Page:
Sequestration and Insolvency
Sequestration is a legal process of surrendering your personal estate when you are no longer in a positive financial position to pay your debts. In simple terms – when your debts or liabilities exceed the value of your assets and income, and you are unable to meet your monthly financial commitments.
The purpose of sequestration
The sequestration process is used to “freeze” the insolvent’s estate (or the debtor’s estate as it is also called), where after the estate is placed in the ‘hands’ of a trustee or curator, who will administer the estate on behalf of the insolvent (debtor). This means that all the assets are frozen and creditors are prevented from attaching or executing against any of the assets, so that they may be distributed between all creditors.
The trustee/curator, who is appointed by a court order, has a legal obligation to administer the estate fairly, in order for all creditors to benefit from the sequestration, as stated above. Once a court grants the sequestration order, and the debtor’s estate is settled by the trustee (all claims are settled on a pro rata basis), the debtor is ‘free’ from his/her creditors’ claims. This means that the claims will be deemed to be settled even though the creditors’ full claim is not paid.
Although this seems like an unfair trade-off, which generally it is, it ensures that whatever assets the debtor has are liquidated (sold), and the money received from the sale is distributed among the creditors in accordance with a predetermined order of preference (pro rata according to the size of the claim). Essentially this ensures that all the debtor’s creditors are given some form of payment instead of nothing.
What this also means is that the debtor is now an insolvent and is precluded from incurring further debt in the estate and until he or she is rehabilitated, which is also done through a court order.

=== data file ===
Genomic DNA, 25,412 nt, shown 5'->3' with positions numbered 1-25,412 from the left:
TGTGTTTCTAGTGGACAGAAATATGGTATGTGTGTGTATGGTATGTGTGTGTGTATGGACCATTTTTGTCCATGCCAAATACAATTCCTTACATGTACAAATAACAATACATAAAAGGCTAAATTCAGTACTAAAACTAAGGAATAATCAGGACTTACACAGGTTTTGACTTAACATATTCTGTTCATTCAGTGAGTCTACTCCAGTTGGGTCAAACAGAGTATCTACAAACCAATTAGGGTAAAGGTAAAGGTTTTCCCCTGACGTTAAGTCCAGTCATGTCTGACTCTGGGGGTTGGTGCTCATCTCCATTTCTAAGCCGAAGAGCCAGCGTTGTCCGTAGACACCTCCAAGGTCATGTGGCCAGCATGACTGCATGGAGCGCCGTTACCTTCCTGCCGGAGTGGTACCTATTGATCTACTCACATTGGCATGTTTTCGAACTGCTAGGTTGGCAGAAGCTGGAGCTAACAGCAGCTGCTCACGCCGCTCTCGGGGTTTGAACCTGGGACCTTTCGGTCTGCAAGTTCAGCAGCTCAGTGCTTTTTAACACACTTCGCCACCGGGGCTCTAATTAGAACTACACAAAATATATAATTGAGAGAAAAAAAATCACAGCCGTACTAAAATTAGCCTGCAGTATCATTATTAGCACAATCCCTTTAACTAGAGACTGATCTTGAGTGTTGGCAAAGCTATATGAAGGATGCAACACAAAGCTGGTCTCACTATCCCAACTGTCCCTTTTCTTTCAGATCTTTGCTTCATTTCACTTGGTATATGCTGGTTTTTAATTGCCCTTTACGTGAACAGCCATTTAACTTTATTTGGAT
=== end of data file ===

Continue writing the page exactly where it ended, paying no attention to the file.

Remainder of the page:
Different methods of Insolvency/sequestration
This is exactly what it sounds like – the debtor himself makes an application to Court requesting that his estate be sequestrated (also known as surrendering an estate). In this instance it is important to note that there are certain legal requirements before a Court will accept a debtor’s application to surrender his estate.
Firstly, the debtor must actually be insolvent. This means that the total liabilities or debts must be more than the value of his/her assets. Secondly, the debtor must have sufficient assets in order to cover the costs of the sequestration application, which is payable from the “free residue” of the debtors estate. “Free residue” is the part of the estate that is not subject to any right or preference – meaning distributable cash. Thirdly, and most importantly, the Court will have to decide whether the sequestration will be to the advantage of creditors. Even though this method of sequestration is brought by the debtor himself, the sequestration must be beneficial to all the creditors in some way – meaning they must get something out of the sale of assets.
This requirement means that it is not always possible for anyone to apply for sequestration if their debts exceed their assets. It is the duty of the debtor to prove that the sequestration will be to the benefit of all creditors. A proper analysis of the debtor’s affairs would need to be carried out by your attorney in order to determine whether sequestration is the best option to take.
This method of sequestration involves an application to Court by one of the debtor’s creditors. Firstly, the creditor will have to satisfy the Court that there is a valid claim. i.e.: that the debtor legally owes the creditor money and is in default of paying. Secondly, the creditor will have to prove that the debtor has committed an “act of insolvency” or that the debtor is in fact insolvent.
There are various “acts” of insolvency, one of them being where the debtor has indicated in writing that he is unable to pay the outstanding debt due to the creditor. The creditor in this case may decide to apply for the debtor’s sequestration in order that the debtor does not proceed to sell all his remaining assets behind closed doors, thus making it more difficult for the creditor to collect the outstanding debt.
Lastly, the creditor must also allege that there are reasons to believe that if the debtor’s estate is sequestrated, it will be beneficial to all creditors, and will prevent the debtor from selling off valuable assets.